I don't think the popular sire effect can be drastically increased in magnitude, not above what artificial insemination provides.

I was thinking more about the popular sire effect and how it would work on the mare side of things. "Production" from mares is constrained by limited reproduction lifespans, gestation times, etc, so having a handful of clones of a popular mare could shakes things up a bit.

Comment Re:Greed knows no bounds (Score 1) 164

But is it an illegal monopoly? They're not preventing anyone else from racing horses, or registering horses.

From what I've read about it, there are other registries. However, if you want to race or do rodeo events, it sounds like they are effectively a monopoly, and the cost of starting up a competing ecosystem of events outside the registry is likely going to be quite high.

They likely aren't an "illegal" monopoly, but being a legal monopoly is more than enough to makes things like this happen.

Comment Re:Stupid decision by clueless jury (Score 1) 164

I do think you have to be a little careful though at how it is applied when money is involved and horse racing is certainly in that category.

Off the top of my head, it would drastically increase the magnitude of the popular sire effect. Right now, that's limited by the lifespan of a stallion (or, more accurately, how much semen you can extract, store and disseminate over its lifetime), and for a mare it's even more restricted. Cloning effectively eliminates those constraints, and it takes generations to get a true sense of the impact.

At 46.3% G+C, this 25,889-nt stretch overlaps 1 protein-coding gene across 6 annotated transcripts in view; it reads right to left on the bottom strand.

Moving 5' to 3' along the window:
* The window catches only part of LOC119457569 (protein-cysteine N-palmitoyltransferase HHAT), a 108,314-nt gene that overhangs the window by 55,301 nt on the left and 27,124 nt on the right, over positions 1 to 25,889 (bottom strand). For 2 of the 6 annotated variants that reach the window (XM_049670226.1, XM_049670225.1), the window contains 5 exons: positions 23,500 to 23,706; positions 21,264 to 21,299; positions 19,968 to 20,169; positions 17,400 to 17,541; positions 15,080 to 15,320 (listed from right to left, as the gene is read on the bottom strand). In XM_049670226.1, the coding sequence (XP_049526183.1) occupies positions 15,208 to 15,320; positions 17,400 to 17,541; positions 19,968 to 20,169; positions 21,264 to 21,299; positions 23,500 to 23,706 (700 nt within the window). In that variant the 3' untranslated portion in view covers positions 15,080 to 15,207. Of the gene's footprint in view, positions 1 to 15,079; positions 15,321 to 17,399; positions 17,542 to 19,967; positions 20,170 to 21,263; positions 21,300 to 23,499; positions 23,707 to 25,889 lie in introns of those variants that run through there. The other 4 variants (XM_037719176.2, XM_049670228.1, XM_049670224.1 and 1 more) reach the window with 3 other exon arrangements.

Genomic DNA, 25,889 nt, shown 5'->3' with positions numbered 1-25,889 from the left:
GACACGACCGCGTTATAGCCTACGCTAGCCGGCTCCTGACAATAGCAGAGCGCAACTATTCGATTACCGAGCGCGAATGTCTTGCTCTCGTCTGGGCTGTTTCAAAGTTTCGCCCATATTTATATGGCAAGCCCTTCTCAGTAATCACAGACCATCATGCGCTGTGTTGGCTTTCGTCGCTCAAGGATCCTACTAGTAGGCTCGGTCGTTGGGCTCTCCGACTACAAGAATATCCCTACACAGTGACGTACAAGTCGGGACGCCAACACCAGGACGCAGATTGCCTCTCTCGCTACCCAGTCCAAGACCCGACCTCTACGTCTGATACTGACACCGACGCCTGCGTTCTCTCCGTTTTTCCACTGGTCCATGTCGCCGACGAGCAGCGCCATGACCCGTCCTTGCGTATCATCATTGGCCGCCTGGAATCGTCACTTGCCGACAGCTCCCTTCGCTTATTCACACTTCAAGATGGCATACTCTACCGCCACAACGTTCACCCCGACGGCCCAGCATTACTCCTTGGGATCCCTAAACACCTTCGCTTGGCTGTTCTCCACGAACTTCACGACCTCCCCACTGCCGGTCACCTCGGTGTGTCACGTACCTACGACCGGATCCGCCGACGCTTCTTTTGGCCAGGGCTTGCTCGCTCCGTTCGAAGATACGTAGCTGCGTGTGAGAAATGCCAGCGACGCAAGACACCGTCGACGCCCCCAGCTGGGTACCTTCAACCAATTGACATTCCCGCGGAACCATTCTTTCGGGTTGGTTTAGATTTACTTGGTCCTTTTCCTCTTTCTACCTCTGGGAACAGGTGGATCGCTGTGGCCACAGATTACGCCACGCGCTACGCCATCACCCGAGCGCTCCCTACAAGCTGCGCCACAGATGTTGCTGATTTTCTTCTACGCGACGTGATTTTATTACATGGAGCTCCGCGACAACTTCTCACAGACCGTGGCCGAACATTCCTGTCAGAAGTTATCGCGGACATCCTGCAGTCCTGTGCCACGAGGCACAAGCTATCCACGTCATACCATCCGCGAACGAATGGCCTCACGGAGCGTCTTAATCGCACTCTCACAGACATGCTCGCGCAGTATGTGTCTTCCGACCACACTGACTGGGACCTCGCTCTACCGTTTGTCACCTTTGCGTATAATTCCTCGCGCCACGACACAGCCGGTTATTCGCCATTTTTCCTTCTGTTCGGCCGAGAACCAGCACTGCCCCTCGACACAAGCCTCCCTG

Comment Re:Greed knows no bounds (Score 1) 164

File a suit against those organizations, seeking to force them to recognize horses from other registries.

Yeah, that's always an option. But if you have to force those organizations to recognize other registries, you've pretty much nailed the argument that the one existing registry is a monopoly, haven't you?

And that's assuming those organizations even exist (I haven't looked to closely) and the entire quarter horse industry isn't basically operating under the thumb of the one registry. Which makes an even stronger argument for them being a monopoly.

Comment Re:Greed knows no bounds (Score 3, Insightful) 164

Ergo, the correct solution would have been to dismiss the suit and tell the plaintiffs that they are free to form their own clone registry. The fact that the current registry is a monopoly would be immaterial because said monopoly excludes clones and thus wouldn't compete with a clone registry.

The problem usually comes not because of the registry, but because there may be other organizations which only "recognize" horses from that registry for their purposes. For example, if a race organization requires that a horse be "pure bred", and only accepts AQHA pedigree, then things start getting messy. And very likely, AQHA rules don't allow AQHA-registered horses to breed out-of-registry, which massively restricts the breeding pool for any competing registry.

In other words, sometimes these sorts of registries act as gatekeepers for a whole host of things, and it makes more sense to change the registry than the change the practices of everything "downstream". Particularly if the registry isn't keeping up with industry practices, or the rules start to introduce health issues with pedigree animals (i.e. reduces the breeding pool excessively).